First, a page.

No trail is too difficult for trail running: the ambitious runner works his way across any terrain, whether the ground is full of roots or scree, dust-dry, muddy, icy or rocky.
In addition to good fitness, the right shoes are the most important prerequisite - and at the same time a kind of outdoor health insurance. When buying the ideal trail running shoes, it is important to consider your own running type.
If you are coming from jogging or running and want to try trail running as a trend sport for the first time, you can train with your usual running shoes without hesitation. If possible, these should sit firmly on the foot and have a pronounced profile, so that you do not slip away in rough terrain and risk injury.
When buying your first pair of trail running shoes, the following applies: entry-level models should be sturdy but lightweight. Based on your personal running style, i.e. how you set your foot down and how you roll and bend your ankle, the salesperson will be able to tell you how much cushioning and stabilisation your trail running shoe should have. For the test, either take your already well-used running shoes with you to the sports shop or have a running style analysis carried out on the treadmill in the shop / at the outdoor outfitter.
With purchase prices of 100 euros upwards for trail running shoes, this effort is worthwhile. Then the salesperson will tell you something about the correct pronation and what the shoes should have. If you want to run in wind and weather, a Gore-Tex lining is recommended. Then you are on the safe side.
If the pace gets faster, sprints are added, the trails get longer and more extreme, the demands on trail running shoes increase. More robust, but still breathable materials are now in the foreground with the lowest possible weight at the same time. Reinforced caps protect the toes and heels from injury.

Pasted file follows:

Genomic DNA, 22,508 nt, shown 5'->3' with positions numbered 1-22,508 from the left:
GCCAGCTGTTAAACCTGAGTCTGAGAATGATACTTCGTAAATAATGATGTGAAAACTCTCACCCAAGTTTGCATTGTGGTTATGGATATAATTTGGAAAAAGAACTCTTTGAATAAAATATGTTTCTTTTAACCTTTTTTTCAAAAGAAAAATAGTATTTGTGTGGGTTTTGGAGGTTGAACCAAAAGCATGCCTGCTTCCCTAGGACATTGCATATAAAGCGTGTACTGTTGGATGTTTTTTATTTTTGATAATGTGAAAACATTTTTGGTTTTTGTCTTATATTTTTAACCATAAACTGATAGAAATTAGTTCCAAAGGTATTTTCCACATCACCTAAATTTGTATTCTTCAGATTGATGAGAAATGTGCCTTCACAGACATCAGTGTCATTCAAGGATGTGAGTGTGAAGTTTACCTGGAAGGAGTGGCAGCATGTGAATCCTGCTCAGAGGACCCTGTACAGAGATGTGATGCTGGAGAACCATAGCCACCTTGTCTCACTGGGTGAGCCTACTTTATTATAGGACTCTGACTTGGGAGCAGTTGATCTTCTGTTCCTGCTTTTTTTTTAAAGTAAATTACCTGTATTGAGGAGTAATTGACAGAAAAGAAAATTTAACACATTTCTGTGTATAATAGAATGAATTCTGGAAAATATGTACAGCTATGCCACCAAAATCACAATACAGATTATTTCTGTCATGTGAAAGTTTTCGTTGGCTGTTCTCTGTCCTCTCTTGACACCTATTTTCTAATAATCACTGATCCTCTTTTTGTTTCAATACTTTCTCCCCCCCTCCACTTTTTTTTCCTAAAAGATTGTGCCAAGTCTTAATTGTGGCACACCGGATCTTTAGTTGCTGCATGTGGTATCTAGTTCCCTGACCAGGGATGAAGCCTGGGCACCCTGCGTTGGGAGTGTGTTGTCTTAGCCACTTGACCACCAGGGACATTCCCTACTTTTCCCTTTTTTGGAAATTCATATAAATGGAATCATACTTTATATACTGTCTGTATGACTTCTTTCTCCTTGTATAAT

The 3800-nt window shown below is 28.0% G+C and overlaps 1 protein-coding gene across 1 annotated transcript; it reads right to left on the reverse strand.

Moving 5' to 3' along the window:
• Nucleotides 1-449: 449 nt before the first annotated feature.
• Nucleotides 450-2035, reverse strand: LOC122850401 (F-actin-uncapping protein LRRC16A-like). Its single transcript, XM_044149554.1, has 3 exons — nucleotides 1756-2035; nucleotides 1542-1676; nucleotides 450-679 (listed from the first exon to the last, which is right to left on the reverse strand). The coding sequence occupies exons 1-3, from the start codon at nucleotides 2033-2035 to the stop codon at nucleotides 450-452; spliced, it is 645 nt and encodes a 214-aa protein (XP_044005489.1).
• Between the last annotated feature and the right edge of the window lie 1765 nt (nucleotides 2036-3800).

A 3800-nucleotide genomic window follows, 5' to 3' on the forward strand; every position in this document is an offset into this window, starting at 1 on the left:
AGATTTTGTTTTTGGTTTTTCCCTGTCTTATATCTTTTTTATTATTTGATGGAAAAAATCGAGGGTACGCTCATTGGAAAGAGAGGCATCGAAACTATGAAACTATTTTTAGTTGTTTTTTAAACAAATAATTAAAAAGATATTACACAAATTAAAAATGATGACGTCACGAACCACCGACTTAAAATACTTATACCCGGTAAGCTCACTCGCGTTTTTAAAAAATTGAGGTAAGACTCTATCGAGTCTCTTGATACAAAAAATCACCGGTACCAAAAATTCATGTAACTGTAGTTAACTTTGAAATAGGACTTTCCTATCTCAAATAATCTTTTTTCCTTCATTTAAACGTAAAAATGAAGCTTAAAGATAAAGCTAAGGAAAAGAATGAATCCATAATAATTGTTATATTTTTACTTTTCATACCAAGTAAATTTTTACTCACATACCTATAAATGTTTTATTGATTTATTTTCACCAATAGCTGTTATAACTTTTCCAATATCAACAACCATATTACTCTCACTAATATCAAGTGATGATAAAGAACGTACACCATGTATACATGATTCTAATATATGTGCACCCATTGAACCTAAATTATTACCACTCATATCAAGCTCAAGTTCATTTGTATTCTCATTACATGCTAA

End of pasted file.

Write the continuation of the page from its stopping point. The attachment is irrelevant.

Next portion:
The soles have significantly more grip thanks to cleats and wide heels and often also have retrofittable spikes for the winter season. Gaiters provide additional protection against penetrating wetness or snow. Waterproof and windproof Gore-Tex materials are standard for this type of running anyway.
If you are preparing specifically for trail running events, you need to break in your shoes well, and you can also adapt them to the competition conditions and course conditions on site. The season plays a role here, as do the ground conditions, the distance to be covered and the differences in altitude.
In the run-up to the competition it can be clarified exactly whether the underground changes often or is predominantly sandy, earthy, rooty, stony or rocky. In addition, there are the possible weather influences: How does rain or snow change the track? All these factors have an effect on the choice of the optimal competition shoes, which should not be too small, weigh extremely little, be breathable and again (!): should be purchased and broken in well before the decisive race.
Runners who want to feel direct contact with the ground while trail running and appreciate the additional training effect for the muscles by walking barefoot will find several suitable models for themselves among the many models of trail running shoes.
These are very light outdoor running shoes with extremely flexible thin soles without heels and thus without a drop. The grippy material supports the ground adhesion, yet the natural rolling behavior is maintained. This not only strengthens the feet, but also the muscles of the entire musculoskeletal system.